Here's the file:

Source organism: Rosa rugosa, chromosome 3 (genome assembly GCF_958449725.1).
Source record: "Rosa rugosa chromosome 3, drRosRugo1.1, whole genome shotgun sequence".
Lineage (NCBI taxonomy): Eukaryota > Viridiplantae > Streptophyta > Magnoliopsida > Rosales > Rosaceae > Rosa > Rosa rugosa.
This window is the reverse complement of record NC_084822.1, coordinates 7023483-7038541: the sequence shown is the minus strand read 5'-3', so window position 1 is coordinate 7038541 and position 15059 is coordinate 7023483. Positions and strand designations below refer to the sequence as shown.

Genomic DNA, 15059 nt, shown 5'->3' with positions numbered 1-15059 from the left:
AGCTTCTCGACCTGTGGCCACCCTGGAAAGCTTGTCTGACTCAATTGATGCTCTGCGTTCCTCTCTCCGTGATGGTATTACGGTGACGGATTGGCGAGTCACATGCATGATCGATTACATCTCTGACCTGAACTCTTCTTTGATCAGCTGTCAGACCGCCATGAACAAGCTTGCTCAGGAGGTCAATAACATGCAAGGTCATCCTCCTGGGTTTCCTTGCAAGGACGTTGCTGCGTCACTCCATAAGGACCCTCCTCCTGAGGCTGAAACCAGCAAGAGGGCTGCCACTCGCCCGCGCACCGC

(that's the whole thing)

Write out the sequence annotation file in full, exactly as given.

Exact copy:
Source organism: Rosa rugosa, chromosome 3 (genome assembly GCF_958449725.1).
Source record: "Rosa rugosa chromosome 3, drRosRugo1.1, whole genome shotgun sequence".
Lineage (NCBI taxonomy): Eukaryota > Viridiplantae > Streptophyta > Magnoliopsida > Rosales > Rosaceae > Rosa > Rosa rugosa.
This window is the reverse complement of record NC_084822.1, coordinates 7023483-7038541: the sequence shown is the minus strand read 5'-3', so window position 1 is coordinate 7038541 and position 15059 is coordinate 7023483. Positions and strand designations below refer to the sequence as shown.

Genomic DNA, 15059 nt, shown 5'->3' with positions numbered 1-15059 from the left:
AGCTTCTCGACCTGTGGCCACCCTGGAAAGCTTGTCTGACTCAATTGATGCTCTGCGTTCCTCTCTCCGTGATGGTATTACGGTGACGGATTGGCGAGTCACATGCATGATCGATTACATCTCTGACCTGAACTCTTCTTTGATCAGCTGTCAGACCGCCATGAACAAGCTTGCTCAGGAGGTCAATAACATGCAAGGTCATCCTCCTGGGTTTCCTTGCAAGGACGTTGCTGCGTCACTCCATAAGGACCCTCCTCCTGAGGCTGAAACCAGCAAGAGGGCTGCCACTCGCCCGCGCACCGC